Inside Pitch

May 29, 1971: The Mets’ Nolan Ryan and Tom Seaver combine for 26 strikeouts in doubleheader sweep of Padres

 

BY craig muder
MAY 28, 2013

Nolan Ryan dominated hitters for an unparalleled 27 seasons on his way to 5,714 strikeouts, an all-time record. (PhotoFile/NBHOF Library)

By the end of their storied careers, Nolan Ryan and Tom Seaver had totaled 9,354 strikeouts between them.

And on one day in 1971, the two Mets teammates showed off their talent together by striking out 26 of the 54 Padres they retired in a doubleheader sweep.

Forty-two years ago this week – on May 29, 1971 – Seaver and Ryan were the Mets’ starting pitchers in a twinbill against San Diego – a team that hit just .233 that season, scoring a National League-low 486 runs. 

In the opener, Seaver allowed just seven hits and one run in nine innings, striking out 10 batters in New York’s 5-1 victory. The win improved Seaver’s record to 6-2 on the season – a year in which he would go 20-10 with a career-best 1.76 earned-run average and a career-high 289 strikeouts.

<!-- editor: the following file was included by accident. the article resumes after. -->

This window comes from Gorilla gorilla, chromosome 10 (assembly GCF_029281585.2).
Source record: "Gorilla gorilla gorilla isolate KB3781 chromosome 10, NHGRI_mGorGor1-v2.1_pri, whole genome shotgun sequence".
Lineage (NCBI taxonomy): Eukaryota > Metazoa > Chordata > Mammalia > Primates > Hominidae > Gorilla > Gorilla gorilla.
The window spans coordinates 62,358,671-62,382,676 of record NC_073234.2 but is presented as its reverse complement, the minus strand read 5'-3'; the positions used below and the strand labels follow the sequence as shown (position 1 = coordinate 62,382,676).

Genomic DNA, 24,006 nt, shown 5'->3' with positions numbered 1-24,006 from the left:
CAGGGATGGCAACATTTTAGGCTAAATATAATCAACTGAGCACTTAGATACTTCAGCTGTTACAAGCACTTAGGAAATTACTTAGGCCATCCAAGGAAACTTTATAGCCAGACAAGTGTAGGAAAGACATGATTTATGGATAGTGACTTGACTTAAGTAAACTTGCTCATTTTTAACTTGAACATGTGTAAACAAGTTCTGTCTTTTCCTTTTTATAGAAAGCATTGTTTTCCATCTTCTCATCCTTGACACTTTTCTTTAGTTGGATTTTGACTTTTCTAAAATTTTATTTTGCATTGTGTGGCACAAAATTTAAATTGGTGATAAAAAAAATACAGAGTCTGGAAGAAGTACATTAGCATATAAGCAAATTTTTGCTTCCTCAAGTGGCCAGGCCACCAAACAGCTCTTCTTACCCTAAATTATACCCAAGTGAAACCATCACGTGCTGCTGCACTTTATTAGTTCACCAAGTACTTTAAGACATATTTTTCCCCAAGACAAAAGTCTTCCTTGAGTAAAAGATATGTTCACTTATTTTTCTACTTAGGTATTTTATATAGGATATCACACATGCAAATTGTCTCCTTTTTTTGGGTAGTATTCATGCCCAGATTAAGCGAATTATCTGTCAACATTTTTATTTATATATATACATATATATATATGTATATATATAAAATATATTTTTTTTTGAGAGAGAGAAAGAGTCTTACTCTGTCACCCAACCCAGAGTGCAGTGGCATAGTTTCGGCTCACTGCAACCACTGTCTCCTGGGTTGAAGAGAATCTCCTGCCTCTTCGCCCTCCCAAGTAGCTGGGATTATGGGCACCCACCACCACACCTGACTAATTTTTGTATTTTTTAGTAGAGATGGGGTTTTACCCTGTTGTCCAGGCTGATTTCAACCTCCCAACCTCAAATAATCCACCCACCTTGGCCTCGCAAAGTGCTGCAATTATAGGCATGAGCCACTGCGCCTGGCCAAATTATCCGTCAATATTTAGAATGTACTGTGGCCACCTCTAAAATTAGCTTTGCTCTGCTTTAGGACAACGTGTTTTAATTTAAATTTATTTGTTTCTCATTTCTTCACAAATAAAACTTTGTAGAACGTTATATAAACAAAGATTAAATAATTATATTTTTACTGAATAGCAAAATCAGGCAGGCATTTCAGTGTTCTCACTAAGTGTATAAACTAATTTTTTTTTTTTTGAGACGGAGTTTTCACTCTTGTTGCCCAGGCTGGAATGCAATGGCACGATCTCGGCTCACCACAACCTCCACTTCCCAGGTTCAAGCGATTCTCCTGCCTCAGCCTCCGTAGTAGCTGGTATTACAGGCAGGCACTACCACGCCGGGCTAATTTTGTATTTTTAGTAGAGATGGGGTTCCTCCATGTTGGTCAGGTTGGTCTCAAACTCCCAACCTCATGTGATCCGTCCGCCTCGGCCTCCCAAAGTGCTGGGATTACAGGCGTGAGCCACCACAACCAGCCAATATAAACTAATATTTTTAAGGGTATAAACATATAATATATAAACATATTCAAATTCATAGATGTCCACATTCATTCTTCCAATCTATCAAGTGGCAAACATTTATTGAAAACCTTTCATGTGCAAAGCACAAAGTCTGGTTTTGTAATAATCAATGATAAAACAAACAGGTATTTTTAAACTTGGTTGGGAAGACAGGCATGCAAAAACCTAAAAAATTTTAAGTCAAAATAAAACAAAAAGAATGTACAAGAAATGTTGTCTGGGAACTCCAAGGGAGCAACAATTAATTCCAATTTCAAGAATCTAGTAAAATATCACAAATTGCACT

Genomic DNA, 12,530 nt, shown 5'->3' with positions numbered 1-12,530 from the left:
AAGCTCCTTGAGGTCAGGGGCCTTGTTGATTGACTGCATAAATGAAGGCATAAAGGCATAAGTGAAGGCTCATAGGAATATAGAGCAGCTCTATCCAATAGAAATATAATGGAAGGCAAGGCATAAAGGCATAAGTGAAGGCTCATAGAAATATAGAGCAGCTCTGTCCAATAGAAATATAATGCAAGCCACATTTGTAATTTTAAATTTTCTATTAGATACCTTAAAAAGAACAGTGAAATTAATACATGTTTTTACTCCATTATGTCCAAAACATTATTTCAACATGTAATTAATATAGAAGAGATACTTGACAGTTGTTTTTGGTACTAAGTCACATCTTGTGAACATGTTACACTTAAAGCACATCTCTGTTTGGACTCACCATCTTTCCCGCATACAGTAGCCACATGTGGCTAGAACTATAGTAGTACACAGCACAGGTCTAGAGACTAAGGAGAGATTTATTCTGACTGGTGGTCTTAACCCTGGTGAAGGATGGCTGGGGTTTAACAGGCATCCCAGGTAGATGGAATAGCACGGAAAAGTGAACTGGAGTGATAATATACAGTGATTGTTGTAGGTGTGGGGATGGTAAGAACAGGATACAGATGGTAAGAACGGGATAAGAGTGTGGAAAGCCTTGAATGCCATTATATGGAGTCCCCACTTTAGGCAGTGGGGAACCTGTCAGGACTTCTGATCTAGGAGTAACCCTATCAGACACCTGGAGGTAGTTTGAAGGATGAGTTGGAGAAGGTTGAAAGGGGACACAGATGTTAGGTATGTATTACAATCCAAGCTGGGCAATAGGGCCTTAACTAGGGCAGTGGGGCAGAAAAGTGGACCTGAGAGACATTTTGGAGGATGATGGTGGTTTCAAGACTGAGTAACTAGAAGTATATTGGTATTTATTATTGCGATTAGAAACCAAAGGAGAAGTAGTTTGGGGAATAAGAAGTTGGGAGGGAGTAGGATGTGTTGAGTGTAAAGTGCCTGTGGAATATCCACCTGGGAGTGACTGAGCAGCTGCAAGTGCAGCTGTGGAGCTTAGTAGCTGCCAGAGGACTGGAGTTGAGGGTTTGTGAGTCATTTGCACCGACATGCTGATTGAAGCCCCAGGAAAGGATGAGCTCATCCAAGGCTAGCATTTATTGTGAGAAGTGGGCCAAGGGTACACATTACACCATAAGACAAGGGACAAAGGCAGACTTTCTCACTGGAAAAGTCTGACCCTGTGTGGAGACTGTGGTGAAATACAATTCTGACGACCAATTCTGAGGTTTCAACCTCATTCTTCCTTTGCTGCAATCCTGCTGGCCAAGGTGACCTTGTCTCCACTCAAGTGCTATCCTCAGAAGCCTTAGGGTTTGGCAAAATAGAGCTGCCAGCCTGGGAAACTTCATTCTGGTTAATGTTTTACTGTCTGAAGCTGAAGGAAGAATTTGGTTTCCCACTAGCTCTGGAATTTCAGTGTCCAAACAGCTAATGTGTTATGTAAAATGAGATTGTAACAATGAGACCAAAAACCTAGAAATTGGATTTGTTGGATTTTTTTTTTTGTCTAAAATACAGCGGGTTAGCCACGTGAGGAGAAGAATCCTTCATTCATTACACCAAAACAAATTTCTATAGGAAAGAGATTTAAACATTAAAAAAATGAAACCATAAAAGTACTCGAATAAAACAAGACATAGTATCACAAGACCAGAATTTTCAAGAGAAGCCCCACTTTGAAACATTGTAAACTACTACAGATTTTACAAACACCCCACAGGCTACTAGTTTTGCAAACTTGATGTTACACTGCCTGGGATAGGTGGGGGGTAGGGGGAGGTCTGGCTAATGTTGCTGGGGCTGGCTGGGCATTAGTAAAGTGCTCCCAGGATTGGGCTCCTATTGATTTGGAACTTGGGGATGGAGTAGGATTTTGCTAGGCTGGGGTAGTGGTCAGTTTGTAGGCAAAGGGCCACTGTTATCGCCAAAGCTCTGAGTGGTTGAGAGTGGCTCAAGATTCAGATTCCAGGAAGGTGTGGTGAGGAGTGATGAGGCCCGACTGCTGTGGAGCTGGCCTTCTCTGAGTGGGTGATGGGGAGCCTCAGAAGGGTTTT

But the Mets’ pitchers were just getting started. In the nightcap, the San Diego fans were treated to a glimpse of the future when Nolan Ryan struck out 16 Padres in New York’s 2-1 victory. Ryan allowed only four hits and one unearned run while improving to 6-1 on the season.

For Ryan, 1971 was his final year with the Mets – going 10-14 while starting 26 games. He struck out 137 batters but walked 116 – and after the season was traded to the Angels. With California, Ryan began assembling his Hall of Fame credentials en route to a record 5,714 career strikeouts in 27 seasons.

“He was the only guy that could put fear in me,” said future Hall of Fame teammate Reggie Jackson. “Not because he could get me out, but because he could kill me. You just hoped to mix in a walk so you could have a good night and go 0-for-3.”

Seaver, who finished his 20-year big league career in 1986, fanned 3,640 batters.

“My job isn’t to strike guys out, it’s to get them out, sometimes by striking them out,” Seaver told the New York Times in 1976.

Both Seaver and Ryan were elected to the Hall of Fame in their first year of eligibility: Seaver with a record 98.84 percent of the vote in 1992, Ryan with 98.79 percent in 1999 – the second-best percentage ever.

Craig Muder is the director of communications for the National Baseball Hall of Fame and Museum

 

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